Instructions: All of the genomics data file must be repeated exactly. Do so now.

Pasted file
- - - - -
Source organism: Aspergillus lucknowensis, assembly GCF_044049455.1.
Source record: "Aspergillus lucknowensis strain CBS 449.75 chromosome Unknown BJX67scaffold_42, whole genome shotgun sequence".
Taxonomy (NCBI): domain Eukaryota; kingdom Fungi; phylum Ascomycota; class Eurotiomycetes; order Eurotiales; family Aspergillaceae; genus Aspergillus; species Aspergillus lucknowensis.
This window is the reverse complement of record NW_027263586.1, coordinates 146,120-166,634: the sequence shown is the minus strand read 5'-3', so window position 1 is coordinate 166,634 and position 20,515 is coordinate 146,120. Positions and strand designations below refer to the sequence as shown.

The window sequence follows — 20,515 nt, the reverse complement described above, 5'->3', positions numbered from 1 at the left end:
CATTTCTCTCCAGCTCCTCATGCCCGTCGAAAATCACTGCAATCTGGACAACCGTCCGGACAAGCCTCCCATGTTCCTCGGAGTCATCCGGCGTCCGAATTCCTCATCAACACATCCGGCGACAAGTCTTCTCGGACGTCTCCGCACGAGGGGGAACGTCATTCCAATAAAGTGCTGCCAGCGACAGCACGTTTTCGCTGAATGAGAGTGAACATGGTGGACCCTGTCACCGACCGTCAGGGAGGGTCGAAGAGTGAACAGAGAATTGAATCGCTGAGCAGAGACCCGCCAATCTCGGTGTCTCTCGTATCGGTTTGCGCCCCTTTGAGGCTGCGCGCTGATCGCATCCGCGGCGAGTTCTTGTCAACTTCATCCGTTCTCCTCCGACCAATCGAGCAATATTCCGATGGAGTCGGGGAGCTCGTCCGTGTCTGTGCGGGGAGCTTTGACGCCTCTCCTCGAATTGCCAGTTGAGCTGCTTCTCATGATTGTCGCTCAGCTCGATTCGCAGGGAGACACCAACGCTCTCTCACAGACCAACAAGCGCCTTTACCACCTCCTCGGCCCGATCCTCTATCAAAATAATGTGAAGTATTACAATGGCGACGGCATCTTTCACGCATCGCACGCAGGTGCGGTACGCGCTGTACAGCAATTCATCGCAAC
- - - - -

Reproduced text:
Source organism: Aspergillus lucknowensis, assembly GCF_044049455.1.
Source record: "Aspergillus lucknowensis strain CBS 449.75 chromosome Unknown BJX67scaffold_42, whole genome shotgun sequence".
Taxonomy (NCBI): domain Eukaryota; kingdom Fungi; phylum Ascomycota; class Eurotiomycetes; order Eurotiales; family Aspergillaceae; genus Aspergillus; species Aspergillus lucknowensis.
This window is the reverse complement of record NW_027263586.1, coordinates 146,120-166,634: the sequence shown is the minus strand read 5'-3', so window position 1 is coordinate 166,634 and position 20,515 is coordinate 146,120. Positions and strand designations below refer to the sequence as shown.

The window sequence follows — 20,515 nt, the reverse complement described above, 5'->3', positions numbered from 1 at the left end:
CATTTCTCTCCAGCTCCTCATGCCCGTCGAAAATCACTGCAATCTGGACAACCGTCCGGACAAGCCTCCCATGTTCCTCGGAGTCATCCGGCGTCCGAATTCCTCATCAACACATCCGGCGACAAGTCTTCTCGGACGTCTCCGCACGAGGGGGAACGTCATTCCAATAAAGTGCTGCCAGCGACAGCACGTTTTCGCTGAATGAGAGTGAACATGGTGGACCCTGTCACCGACCGTCAGGGAGGGTCGAAGAGTGAACAGAGAATTGAATCGCTGAGCAGAGACCCGCCAATCTCGGTGTCTCTCGTATCGGTTTGCGCCCCTTTGAGGCTGCGCGCTGATCGCATCCGCGGCGAGTTCTTGTCAACTTCATCCGTTCTCCTCCGACCAATCGAGCAATATTCCGATGGAGTCGGGGAGCTCGTCCGTGTCTGTGCGGGGAGCTTTGACGCCTCTCCTCGAATTGCCAGTTGAGCTGCTTCTCATGATTGTCGCTCAGCTCGATTCGCAGGGAGACACCAACGCTCTCTCACAGACCAACAAGCGCCTTTACCACCTCCTCGGCCCGATCCTCTATCAAAATAATGTGAAGTATTACAATGGCGACGGCATCTTTCACGCATCGCACGCAGGTGCGGTACGCGCTGTACAGCAATTCATCGCAAC